This is only a crude indicative calculation and the figure arrived at would be higher if it included the energy losses due to more distant transmission for solar thermal, embodied energy and the storage costs to enable constant supply, all of which would be significantly higher for solar thermal than wind.   Biomass electricity generation would be a cheaper back up, but the average estimate for potential global biomass primary energy is 250 EJ/y (IPCC, 2011) and most of this (challengeable) amount would be required as a major source for transport fuel.


This exercise shows that the appropriate approach to whole system cost analysis is that detailed in Trainer 2010a and 2012 whereby the focus is on the capital cost of the quantities of redundant plant required to maintain supply in view of the fact that at times some components will not be able to meet their quota and must be backed up by extra capacity of some other components.




Because of the inaccessiunavailability of basic performance data this analysis has not been able to come to precise or confident conclusions.   However the evidence accessed suggests that although solar thermal systems will be valuable contributors they will not be able to make a large contribution in winter to meeting predicted demand levels in winter, let alone to solve the total system problem set by the variability of other renewable sources.


The most promising option would seem to be using Big Dishes with an ammonia storage capacity.  The cost of sufficient collection and generation capacity to deliver 1000 MW at distance, ignoring many relevant factors including the cost of the ammonia processing plant, would seem to be around $(A)18 billion.  The few and uncertain figures available indicate that providing storage capacity to maintain output over four cloudy days might add e1 3 billion per plant.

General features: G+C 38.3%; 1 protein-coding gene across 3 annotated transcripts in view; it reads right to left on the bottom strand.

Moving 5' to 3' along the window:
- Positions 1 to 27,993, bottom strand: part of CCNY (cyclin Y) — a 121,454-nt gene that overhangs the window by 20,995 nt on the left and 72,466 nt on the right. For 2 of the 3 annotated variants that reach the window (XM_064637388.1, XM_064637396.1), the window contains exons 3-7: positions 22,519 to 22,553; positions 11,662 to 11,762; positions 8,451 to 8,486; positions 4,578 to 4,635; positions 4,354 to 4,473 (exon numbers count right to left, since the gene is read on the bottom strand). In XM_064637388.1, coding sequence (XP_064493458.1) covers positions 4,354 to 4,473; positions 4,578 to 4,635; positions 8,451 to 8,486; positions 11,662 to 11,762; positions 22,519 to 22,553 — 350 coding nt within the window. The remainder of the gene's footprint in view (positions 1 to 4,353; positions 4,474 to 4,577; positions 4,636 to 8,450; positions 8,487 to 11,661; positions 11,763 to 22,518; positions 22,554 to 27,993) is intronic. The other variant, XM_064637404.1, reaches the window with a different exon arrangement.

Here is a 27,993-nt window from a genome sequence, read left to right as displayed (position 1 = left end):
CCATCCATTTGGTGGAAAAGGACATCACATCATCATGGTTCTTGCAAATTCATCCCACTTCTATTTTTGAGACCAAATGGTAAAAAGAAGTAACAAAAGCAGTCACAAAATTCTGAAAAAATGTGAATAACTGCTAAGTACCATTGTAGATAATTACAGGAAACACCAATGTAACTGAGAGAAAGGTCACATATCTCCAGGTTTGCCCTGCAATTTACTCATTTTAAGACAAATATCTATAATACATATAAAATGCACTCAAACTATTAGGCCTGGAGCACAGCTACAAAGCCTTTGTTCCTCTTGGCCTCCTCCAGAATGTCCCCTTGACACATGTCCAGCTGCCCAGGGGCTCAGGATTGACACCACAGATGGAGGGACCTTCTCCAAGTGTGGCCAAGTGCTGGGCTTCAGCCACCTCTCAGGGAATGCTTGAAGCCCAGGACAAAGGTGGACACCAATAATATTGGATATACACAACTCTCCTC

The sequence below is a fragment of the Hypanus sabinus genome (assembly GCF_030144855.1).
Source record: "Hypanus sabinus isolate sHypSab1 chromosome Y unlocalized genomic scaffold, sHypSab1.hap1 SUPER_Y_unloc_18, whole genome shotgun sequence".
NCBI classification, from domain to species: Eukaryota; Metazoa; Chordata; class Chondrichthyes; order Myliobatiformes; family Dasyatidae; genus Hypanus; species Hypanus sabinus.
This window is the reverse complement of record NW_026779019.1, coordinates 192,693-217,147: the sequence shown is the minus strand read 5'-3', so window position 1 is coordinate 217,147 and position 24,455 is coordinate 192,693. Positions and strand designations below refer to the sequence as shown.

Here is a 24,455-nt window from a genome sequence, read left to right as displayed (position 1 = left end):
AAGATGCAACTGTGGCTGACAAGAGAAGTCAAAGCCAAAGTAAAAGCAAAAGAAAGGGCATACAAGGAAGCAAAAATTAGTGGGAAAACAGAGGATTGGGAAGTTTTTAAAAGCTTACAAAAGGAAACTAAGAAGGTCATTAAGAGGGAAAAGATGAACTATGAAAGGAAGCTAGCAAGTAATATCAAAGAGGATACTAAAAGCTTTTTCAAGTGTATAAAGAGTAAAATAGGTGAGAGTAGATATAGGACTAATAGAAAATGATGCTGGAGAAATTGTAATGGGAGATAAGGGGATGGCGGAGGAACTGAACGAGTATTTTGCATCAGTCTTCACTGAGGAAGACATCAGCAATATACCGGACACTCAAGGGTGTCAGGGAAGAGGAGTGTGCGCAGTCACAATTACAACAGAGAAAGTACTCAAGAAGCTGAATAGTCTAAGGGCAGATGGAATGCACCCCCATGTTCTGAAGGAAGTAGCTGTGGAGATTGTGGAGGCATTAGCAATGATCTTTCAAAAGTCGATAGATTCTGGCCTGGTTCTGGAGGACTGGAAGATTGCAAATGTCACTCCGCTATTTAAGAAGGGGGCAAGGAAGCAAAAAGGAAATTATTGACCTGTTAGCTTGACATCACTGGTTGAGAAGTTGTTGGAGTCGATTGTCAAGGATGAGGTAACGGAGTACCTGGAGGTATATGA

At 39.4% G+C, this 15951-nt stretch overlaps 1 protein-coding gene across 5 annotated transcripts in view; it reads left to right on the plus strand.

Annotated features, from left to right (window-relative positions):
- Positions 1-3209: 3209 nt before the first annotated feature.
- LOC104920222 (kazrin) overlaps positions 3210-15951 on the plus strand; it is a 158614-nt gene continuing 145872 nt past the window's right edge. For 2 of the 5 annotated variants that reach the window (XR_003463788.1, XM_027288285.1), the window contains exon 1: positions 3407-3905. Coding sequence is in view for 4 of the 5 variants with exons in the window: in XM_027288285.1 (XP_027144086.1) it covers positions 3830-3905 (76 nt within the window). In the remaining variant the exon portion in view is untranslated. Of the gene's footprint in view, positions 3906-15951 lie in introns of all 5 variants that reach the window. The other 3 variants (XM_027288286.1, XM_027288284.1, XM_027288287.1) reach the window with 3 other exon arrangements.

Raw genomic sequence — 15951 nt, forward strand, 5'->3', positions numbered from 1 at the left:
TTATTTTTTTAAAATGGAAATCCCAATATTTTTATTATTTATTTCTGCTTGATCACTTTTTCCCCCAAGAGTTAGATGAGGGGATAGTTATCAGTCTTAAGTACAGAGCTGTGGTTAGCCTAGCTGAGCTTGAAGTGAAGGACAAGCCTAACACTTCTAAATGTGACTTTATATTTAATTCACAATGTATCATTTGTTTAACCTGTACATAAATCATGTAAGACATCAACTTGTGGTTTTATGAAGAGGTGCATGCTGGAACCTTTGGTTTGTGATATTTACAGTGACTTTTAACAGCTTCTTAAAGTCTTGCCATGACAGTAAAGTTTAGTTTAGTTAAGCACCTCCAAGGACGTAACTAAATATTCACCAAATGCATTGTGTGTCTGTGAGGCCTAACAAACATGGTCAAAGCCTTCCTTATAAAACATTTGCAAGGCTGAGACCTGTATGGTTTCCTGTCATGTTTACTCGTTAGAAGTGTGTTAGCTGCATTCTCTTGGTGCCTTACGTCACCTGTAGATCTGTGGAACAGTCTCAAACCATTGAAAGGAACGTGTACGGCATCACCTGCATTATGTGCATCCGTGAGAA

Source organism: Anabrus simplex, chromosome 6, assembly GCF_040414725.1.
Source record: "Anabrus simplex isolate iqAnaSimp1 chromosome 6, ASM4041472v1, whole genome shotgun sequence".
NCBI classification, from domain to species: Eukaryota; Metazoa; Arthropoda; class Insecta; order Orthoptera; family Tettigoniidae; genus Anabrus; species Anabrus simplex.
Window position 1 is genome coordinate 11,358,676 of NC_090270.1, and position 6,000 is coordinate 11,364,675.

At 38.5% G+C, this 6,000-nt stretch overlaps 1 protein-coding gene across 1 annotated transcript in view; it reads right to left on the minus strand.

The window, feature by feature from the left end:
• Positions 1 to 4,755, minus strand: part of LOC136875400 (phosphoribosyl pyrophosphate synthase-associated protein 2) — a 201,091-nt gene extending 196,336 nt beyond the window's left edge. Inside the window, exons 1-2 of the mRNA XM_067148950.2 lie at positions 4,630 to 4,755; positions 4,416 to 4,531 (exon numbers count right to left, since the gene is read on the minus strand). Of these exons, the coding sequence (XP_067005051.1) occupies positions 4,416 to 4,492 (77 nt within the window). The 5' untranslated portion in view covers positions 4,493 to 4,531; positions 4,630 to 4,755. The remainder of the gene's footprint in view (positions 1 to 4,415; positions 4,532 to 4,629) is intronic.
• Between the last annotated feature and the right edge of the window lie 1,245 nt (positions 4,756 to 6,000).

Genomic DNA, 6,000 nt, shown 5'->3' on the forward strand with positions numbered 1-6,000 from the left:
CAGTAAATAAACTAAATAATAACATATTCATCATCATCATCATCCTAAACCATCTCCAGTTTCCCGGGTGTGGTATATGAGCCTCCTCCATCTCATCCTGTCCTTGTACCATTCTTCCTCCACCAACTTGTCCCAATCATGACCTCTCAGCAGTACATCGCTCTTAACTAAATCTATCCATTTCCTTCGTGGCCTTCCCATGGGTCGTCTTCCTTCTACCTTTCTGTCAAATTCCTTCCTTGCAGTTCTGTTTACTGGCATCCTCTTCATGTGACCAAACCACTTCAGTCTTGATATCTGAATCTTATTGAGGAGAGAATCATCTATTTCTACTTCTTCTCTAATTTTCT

This discussion aligns with previous attempts to assess the potential and the limits of renewable energy sources.  (Trainer, 2007, 2010c, 2012.)  These have not been arguments against transition to full dependence on renewable energy sources.  They have been contributions to the general case that energy-intensive societies cannot be run on these sources.  The only options left would seem to be to seek to enable continued pursuit of affluence and growth via nuclear energy, or to embrace some kind of ”Simpler Way” involving dramatic reductions in rich world per capita resource and energy demand, and a zero-growth economy in which there is a high level of localism, and the acceptance of non-affluent lifestyles.  Such a transition would be of unprecedented proportions, it is not being considered in current policy discussions, and it is quite unlikely to be made.  That this Simpler Way vision is workable and attractive is argued in Trainer 2010b, and Trainer At present the failure to consider such a path derives largely from the common belief that renewable energy sources will eliminate any need to take it seriously. 






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The cosine problem.


Another uncertain reducing factor concerns the difference between summer and winter average angle between sun, reflectors and absorber. In winter troughs suffer marked effects due the geometry of their alignment with the sun throughout the day, causing the quite low performance of troughs in winter.  As the sun travels across the sky in summer its angle with the (N-S) axis of the trough is close to 90 degrees all day, at a good location, but in winter it is around 60 degrees, meaning that a square metre of collector receives half as much (cos 60) solar energy as the DNI value per square metre.  Dishes can be pointed directly at the sun all day in summer and winter, and they have only slight curvature, meaning that this “cosine loss” is much less.